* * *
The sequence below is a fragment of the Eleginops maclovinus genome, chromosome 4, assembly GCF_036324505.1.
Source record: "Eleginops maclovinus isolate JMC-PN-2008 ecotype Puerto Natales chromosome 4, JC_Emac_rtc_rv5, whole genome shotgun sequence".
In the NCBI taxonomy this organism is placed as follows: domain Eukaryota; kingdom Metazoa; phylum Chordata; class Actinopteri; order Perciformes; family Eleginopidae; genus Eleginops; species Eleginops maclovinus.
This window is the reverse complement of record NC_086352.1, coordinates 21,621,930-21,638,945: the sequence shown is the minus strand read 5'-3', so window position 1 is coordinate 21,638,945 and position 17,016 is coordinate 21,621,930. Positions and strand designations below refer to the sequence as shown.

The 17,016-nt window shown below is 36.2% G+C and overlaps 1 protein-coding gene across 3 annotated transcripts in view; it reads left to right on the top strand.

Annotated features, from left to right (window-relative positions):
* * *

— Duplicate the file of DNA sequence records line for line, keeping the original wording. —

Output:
The sequence below is a fragment of the Eleginops maclovinus genome, chromosome 4, assembly GCF_036324505.1.
Source record: "Eleginops maclovinus isolate JMC-PN-2008 ecotype Puerto Natales chromosome 4, JC_Emac_rtc_rv5, whole genome shotgun sequence".
In the NCBI taxonomy this organism is placed as follows: domain Eukaryota; kingdom Metazoa; phylum Chordata; class Actinopteri; order Perciformes; family Eleginopidae; genus Eleginops; species Eleginops maclovinus.
This window is the reverse complement of record NC_086352.1, coordinates 21,621,930-21,638,945: the sequence shown is the minus strand read 5'-3', so window position 1 is coordinate 21,638,945 and position 17,016 is coordinate 21,621,930. Positions and strand designations below refer to the sequence as shown.

The 17,016-nt window shown below is 36.2% G+C and overlaps 1 protein-coding gene across 3 annotated transcripts in view; it reads left to right on the top strand.

Annotated features, from left to right (window-relative positions):